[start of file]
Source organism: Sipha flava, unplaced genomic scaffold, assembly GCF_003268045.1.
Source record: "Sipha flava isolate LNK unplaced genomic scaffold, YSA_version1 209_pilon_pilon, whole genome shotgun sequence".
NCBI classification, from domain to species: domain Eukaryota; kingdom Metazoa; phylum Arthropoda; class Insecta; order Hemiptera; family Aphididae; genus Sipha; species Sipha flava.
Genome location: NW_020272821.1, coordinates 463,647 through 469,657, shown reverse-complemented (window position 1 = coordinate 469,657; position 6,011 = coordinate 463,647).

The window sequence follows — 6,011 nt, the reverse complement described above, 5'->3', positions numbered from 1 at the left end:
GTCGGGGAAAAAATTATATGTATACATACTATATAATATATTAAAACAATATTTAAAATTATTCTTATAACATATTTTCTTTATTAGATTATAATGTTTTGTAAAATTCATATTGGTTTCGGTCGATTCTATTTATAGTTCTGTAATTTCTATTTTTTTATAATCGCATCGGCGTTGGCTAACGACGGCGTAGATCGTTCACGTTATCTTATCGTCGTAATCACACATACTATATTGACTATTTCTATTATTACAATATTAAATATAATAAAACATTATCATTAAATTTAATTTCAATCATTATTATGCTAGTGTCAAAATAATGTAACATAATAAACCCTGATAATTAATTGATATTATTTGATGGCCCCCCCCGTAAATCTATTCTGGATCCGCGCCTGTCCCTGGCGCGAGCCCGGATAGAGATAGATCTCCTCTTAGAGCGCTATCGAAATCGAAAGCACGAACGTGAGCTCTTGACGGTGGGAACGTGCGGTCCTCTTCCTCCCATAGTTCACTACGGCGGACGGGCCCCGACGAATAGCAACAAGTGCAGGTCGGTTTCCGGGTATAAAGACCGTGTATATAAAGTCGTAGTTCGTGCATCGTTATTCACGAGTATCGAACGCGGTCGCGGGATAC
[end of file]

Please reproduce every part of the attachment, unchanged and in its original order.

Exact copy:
Source organism: Sipha flava, unplaced genomic scaffold, assembly GCF_003268045.1.
Source record: "Sipha flava isolate LNK unplaced genomic scaffold, YSA_version1 209_pilon_pilon, whole genome shotgun sequence".
NCBI classification, from domain to species: domain Eukaryota; kingdom Metazoa; phylum Arthropoda; class Insecta; order Hemiptera; family Aphididae; genus Sipha; species Sipha flava.
Genome location: NW_020272821.1, coordinates 463,647 through 469,657, shown reverse-complemented (window position 1 = coordinate 469,657; position 6,011 = coordinate 463,647).

The window sequence follows — 6,011 nt, the reverse complement described above, 5'->3', positions numbered from 1 at the left end:
GTCGGGGAAAAAATTATATGTATACATACTATATAATATATTAAAACAATATTTAAAATTATTCTTATAACATATTTTCTTTATTAGATTATAATGTTTTGTAAAATTCATATTGGTTTCGGTCGATTCTATTTATAGTTCTGTAATTTCTATTTTTTTATAATCGCATCGGCGTTGGCTAACGACGGCGTAGATCGTTCACGTTATCTTATCGTCGTAATCACACATACTATATTGACTATTTCTATTATTACAATATTAAATATAATAAAACATTATCATTAAATTTAATTTCAATCATTATTATGCTAGTGTCAAAATAATGTAACATAATAAACCCTGATAATTAATTGATATTATTTGATGGCCCCCCCCGTAAATCTATTCTGGATCCGCGCCTGTCCCTGGCGCGAGCCCGGATAGAGATAGATCTCCTCTTAGAGCGCTATCGAAATCGAAAGCACGAACGTGAGCTCTTGACGGTGGGAACGTGCGGTCCTCTTCCTCCCATAGTTCACTACGGCGGACGGGCCCCGACGAATAGCAACAAGTGCAGGTCGGTTTCCGGGTATAAAGACCGTGTATATAAAGTCGTAGTTCGTGCATCGTTATTCACGAGTATCGAACGCGGTCGCGGGATAC